Govt held partially responsible for 2015 Kinugawa river flood

Jiji Press
Plaintiffs hold up a banner reading “victory” on Friday in response to a court ruling that partially acknowledges the government’s responsibility in a lawsuit over a flood on the Kinugawa river, in Mito

MITO (Jiji Press) — A court on Friday held the government partly responsible for a massive flood after the Kinugawa river burst in 2015, recognizing its inadequate river management and ordering damages payments.

The damages lawsuit was filed with Mito District Court by some 30 people including residents of the city of Joso, Ibaraki Prefecture, affected by the disaster, demanding ¥358.7 billion in damages.

Heavy rains that hit the Kanto and Tohoku regions in September 2015 caused a Kinugawa river levee breach, inundating a large area of the city. The plaintiffs claimed that the government’s failure to manage the river properly led to the flood.

Presiding Judge Masahiko Abe ordered the government to pay a total of ¥39 million to nine plaintiffs in what lawyers representing them say is an unusual flood-related ruling recognizing state responsibility for inappropriate river management.

Twenty-five plaintiffs dissatisfied with the ruling expressed their intention to appeal.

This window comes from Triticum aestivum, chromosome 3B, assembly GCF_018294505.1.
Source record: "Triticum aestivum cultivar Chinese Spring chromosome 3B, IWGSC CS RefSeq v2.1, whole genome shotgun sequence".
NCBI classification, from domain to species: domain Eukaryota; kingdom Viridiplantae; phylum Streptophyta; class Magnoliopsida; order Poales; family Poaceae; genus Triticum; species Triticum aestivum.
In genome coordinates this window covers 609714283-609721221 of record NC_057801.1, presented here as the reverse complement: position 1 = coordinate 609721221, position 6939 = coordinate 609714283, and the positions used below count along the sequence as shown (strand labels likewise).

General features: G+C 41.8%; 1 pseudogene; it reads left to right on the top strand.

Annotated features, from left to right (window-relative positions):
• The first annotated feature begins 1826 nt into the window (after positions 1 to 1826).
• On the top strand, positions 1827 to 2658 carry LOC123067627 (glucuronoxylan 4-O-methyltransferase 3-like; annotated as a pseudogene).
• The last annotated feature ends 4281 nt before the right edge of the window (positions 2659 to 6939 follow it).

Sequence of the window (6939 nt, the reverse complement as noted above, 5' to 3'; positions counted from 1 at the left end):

In the ruling, Abe said that the government neglected to designate a sand hill along the river in the city’s Wakamiyado district as an area managed under the river law, even though the hill played an important role in flood control.

Without such designation, the sand hill was excavated by the private sector, and the flood happened as a result, Abe also said.

“If the excavation of the sand hill had been prevented by government designation, the extent of the flood damage would have been considerably smaller. There was a defect in river management,” Abe said.

Meanwhile, the judge rejected the plaintiffs’ claim that the government deferred planned improvements of a relatively low levee in the city’s Kamimisaka district, which collapsed because of the rains, to conduct work in other areas along the river.

The ruling is “historic” in that it recognized government responsibility, said Kazumi Katakura, cohead of the plaintiff team. “Floods happen almost every year in Japan. The government should take the ruling seriously and change its way of managing rivers.”